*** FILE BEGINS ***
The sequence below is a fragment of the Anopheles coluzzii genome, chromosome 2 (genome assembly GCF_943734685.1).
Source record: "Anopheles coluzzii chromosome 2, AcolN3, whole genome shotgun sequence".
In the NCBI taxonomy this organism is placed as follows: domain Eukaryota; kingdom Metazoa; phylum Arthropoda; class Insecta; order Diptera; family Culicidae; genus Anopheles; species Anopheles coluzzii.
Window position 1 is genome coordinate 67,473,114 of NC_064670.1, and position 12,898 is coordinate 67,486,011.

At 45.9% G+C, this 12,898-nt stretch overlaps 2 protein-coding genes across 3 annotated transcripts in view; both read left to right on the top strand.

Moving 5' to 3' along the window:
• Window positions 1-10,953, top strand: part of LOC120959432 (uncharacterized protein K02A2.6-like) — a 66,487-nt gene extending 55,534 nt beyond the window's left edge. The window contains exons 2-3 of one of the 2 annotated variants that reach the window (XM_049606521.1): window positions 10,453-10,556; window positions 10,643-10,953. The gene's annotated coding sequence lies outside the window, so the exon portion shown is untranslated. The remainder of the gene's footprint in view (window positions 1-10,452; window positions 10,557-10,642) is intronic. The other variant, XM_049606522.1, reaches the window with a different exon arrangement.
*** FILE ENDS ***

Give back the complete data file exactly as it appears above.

The sequence below is a fragment of the Anopheles coluzzii genome, chromosome 2 (genome assembly GCF_943734685.1).
Source record: "Anopheles coluzzii chromosome 2, AcolN3, whole genome shotgun sequence".
In the NCBI taxonomy this organism is placed as follows: domain Eukaryota; kingdom Metazoa; phylum Arthropoda; class Insecta; order Diptera; family Culicidae; genus Anopheles; species Anopheles coluzzii.
Window position 1 is genome coordinate 67,473,114 of NC_064670.1, and position 12,898 is coordinate 67,486,011.

At 45.9% G+C, this 12,898-nt stretch overlaps 2 protein-coding genes across 3 annotated transcripts in view; both read left to right on the top strand.

Moving 5' to 3' along the window:
• Window positions 1-10,953, top strand: part of LOC120959432 (uncharacterized protein K02A2.6-like) — a 66,487-nt gene extending 55,534 nt beyond the window's left edge. The window contains exons 2-3 of one of the 2 annotated variants that reach the window (XM_049606521.1): window positions 10,453-10,556; window positions 10,643-10,953. The gene's annotated coding sequence lies outside the window, so the exon portion shown is untranslated. The remainder of the gene's footprint in view (window positions 1-10,452; window positions 10,557-10,642) is intronic. The other variant, XM_049606522.1, reaches the window with a different exon arrangement.